REELING from larger than expected charges under the new fire services levy, the commercial and industrial property sector has accused the Western Australian Government of corrupting the original intent of the newly implemented emergency services levy (ESL) legislation.
Touted as a more equitable method of collecting funds for emergency services, which would spread the revenue base and deliver insurance discounts to insured property owners, the new levy has instead increased fire services payments by more than 300 per cent for many businesses.
In the past the Fire and Emergency Services Authority was funded by a levy on insurance premiums and a percentage of council rates.
With only one in six houses and few owners of vacant land insured against fire, a new levy based on gross rental value has been introduced to ensure that the whole community pays for emergency services.
However, rather than being more equitable, many businesses are complaining that the Government has used the levy as an opportunity to raise funds to embark on a $20 million capital works program.
While industry accepts that the community needs to fund these services, many industry members were unaware that the new levy system would be used to raise the additional funds, believing instead that the new collection system would simply replace the old one.
Prior to the introduction of the ESL a modest mall off Hay Street with a gross rental value of around $610,000 paid a fire services levy of $2,030 in 2002-03. In 2003-04 the same mall will pay $6,643 – a 327 per cent increase and it has been estimated that it will pay $8,548 next year once the new levy is fully implemented and the old insurance levy is phased out.
One commercial property manager, who manages three properties on St Georges Terrace, said his fire services levy had increased from $30,000 to $96,000 under the new regime and has calculated that it would increase to $150,000 next financial year.
“We expected the levy to be for the equivalent amount and possibly less but this is off the planet,” he told WA Business News.
Burgess Rawson director of property management Michael McCormick said he did not understand why the levy had increased so dramatically given the revenue base was being spread to all property owners.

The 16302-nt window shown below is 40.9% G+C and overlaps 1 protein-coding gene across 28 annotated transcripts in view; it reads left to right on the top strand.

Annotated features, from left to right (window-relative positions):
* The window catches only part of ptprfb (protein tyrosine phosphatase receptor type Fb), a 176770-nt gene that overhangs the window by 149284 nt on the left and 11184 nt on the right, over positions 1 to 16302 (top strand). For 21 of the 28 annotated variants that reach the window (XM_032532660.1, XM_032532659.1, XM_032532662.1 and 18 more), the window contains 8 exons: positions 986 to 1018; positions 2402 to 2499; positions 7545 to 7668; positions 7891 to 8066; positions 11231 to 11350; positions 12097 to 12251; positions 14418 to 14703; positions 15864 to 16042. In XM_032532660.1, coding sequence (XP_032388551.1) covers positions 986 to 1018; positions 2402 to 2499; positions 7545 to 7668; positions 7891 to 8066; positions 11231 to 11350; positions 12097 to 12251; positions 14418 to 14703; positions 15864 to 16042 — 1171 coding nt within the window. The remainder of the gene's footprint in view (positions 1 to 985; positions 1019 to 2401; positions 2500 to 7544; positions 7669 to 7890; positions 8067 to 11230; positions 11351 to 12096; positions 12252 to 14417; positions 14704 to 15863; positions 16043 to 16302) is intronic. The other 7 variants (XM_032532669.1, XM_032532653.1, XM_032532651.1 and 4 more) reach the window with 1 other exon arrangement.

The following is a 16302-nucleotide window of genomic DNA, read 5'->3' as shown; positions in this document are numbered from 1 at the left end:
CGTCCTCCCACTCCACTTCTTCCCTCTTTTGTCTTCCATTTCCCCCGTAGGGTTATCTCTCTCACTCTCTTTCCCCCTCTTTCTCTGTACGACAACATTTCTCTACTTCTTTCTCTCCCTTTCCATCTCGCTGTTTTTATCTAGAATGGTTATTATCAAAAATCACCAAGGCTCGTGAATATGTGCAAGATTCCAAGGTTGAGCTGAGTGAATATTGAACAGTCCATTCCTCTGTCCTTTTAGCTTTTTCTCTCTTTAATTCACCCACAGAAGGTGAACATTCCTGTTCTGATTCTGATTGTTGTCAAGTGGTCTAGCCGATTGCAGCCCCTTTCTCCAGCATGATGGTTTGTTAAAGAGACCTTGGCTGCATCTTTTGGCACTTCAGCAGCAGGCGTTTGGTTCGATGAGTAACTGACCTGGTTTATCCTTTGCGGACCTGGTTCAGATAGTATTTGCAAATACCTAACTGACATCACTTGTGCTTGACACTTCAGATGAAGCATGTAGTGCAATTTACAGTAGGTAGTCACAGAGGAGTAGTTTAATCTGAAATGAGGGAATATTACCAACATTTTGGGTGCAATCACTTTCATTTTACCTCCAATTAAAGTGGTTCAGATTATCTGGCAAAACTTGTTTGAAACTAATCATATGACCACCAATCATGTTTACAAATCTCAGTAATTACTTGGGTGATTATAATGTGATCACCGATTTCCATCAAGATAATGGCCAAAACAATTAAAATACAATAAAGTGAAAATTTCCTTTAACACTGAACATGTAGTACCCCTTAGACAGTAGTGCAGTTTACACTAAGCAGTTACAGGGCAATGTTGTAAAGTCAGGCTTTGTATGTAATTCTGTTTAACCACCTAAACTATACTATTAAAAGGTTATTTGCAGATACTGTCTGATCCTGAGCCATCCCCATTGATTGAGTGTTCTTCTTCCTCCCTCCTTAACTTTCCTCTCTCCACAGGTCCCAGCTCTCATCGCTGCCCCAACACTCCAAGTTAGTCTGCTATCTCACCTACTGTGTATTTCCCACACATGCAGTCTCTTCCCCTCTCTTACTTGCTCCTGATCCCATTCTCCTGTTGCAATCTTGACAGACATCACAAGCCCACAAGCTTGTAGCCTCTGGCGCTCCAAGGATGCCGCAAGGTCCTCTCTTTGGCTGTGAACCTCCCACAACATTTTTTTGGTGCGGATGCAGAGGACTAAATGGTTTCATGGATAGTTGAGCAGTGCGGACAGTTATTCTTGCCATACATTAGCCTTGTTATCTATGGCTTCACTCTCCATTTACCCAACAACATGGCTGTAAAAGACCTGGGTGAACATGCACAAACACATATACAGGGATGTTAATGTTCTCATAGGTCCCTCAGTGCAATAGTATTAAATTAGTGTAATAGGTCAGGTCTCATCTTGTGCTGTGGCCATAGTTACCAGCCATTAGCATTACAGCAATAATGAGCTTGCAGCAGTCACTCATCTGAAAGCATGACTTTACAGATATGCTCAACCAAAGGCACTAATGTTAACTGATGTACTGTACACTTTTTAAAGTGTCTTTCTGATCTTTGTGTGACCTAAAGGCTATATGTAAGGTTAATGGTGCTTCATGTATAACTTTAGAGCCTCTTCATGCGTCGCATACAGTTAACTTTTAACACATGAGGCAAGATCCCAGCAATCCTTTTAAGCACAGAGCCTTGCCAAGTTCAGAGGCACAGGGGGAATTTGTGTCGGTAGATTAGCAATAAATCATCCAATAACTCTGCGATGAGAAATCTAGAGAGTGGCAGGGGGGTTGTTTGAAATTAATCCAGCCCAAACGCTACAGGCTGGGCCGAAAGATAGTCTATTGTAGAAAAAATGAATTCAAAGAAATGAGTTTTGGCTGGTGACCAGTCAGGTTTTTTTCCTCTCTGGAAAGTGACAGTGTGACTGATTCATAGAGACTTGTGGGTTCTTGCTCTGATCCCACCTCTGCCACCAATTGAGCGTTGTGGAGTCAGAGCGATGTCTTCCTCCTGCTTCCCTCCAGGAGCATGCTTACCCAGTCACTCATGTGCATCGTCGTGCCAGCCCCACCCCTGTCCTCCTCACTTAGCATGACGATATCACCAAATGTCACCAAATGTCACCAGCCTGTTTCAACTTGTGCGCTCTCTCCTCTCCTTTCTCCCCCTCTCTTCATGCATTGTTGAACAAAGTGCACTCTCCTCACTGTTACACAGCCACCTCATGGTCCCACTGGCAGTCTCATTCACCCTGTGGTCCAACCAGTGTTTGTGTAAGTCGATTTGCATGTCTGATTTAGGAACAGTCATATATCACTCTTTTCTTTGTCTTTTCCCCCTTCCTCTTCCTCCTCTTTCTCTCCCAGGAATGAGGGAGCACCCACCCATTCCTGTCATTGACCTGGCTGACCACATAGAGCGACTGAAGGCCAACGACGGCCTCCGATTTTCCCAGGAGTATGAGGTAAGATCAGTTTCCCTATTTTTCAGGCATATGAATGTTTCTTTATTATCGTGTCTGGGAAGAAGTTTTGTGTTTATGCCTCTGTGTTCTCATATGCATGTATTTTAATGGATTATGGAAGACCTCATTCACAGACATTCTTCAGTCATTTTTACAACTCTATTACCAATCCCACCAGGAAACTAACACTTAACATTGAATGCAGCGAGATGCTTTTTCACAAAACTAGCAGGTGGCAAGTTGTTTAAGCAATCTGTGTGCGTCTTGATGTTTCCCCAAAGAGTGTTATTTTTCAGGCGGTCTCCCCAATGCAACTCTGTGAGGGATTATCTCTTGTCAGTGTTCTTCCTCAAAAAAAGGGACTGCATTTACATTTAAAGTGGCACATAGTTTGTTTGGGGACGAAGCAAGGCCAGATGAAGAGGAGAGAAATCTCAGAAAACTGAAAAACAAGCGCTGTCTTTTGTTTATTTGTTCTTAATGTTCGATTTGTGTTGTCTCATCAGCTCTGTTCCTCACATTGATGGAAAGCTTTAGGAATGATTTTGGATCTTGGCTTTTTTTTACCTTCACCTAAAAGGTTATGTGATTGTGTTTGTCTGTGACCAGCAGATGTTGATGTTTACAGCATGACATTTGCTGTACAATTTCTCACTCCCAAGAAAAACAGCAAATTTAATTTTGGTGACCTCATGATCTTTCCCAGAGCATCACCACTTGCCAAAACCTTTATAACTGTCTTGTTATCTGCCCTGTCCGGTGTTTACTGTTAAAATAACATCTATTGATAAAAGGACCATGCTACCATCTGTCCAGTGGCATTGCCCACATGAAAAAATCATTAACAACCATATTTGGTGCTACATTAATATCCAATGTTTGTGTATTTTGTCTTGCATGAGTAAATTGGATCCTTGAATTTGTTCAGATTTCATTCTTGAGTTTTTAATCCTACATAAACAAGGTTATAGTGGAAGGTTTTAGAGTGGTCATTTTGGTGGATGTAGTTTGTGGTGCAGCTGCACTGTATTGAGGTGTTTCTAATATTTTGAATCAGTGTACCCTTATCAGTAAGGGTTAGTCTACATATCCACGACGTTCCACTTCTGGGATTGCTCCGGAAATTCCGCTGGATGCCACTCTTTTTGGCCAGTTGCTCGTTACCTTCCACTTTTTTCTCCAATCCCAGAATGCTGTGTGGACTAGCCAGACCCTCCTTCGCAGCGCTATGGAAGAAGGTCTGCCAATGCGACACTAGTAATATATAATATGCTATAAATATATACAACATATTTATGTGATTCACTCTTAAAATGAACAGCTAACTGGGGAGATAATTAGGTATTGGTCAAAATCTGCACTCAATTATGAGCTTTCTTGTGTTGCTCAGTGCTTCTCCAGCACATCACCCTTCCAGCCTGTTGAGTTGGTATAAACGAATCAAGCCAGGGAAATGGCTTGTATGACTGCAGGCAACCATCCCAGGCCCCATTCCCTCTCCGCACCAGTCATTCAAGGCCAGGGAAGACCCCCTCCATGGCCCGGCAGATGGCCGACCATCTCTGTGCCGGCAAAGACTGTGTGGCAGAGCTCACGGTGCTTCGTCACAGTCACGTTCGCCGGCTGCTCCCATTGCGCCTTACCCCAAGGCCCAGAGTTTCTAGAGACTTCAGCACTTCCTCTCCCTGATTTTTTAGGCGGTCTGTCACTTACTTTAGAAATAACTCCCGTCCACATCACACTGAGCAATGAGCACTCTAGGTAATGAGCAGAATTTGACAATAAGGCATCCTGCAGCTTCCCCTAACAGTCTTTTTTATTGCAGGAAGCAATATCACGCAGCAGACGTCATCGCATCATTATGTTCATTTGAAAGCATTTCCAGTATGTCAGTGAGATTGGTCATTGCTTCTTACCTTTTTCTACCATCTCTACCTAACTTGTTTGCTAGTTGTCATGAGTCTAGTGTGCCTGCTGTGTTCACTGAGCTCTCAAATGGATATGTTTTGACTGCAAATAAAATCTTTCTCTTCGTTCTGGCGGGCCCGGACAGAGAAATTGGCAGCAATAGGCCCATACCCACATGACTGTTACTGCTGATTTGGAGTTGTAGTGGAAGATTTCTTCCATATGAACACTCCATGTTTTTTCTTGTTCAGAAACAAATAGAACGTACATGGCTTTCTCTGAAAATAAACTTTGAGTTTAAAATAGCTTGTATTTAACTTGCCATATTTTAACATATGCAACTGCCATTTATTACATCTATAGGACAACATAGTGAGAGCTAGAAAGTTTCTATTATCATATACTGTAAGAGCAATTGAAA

“What I’d love to see is work done by the opposition to see what tax windfall the Government is collecting from this,” he said.
The Property Council of WA has estimated that the average increase for WA shopping centres will be around 236 per cent.
The industry body’s main concern is that an estimated additional $20 million was being raised for capital works through the levy.
Communications and policy officer Geoff Cooper said the original intention of the levy was to broaden the existing revenue base but instead the Government had used the levy to fund additional services,
Centro state regional manager Peter Pike said small business would wear the brunt of the Government’s fire services levy increase as shopping centre owners passed the increased costs to retailers.
Centro-owned centres Mandurah Forum, Galleria, Maddington Shopping Centre and Warwick Grove Shopping Centre will each pay $100,000 each in fees.
He said shopping centres were already required by legislation to spend thousands on fire prevention equipment, such as sprinklers and that these additional charges were unnecessary.
“In our sort of business you are forced by law, and rightly so, to spend huge amounts of money on fire protection,” Mr Pike said.
FESA chief executive Bob Mitchell said the new emergency services levy was paying for more services than the old system did.
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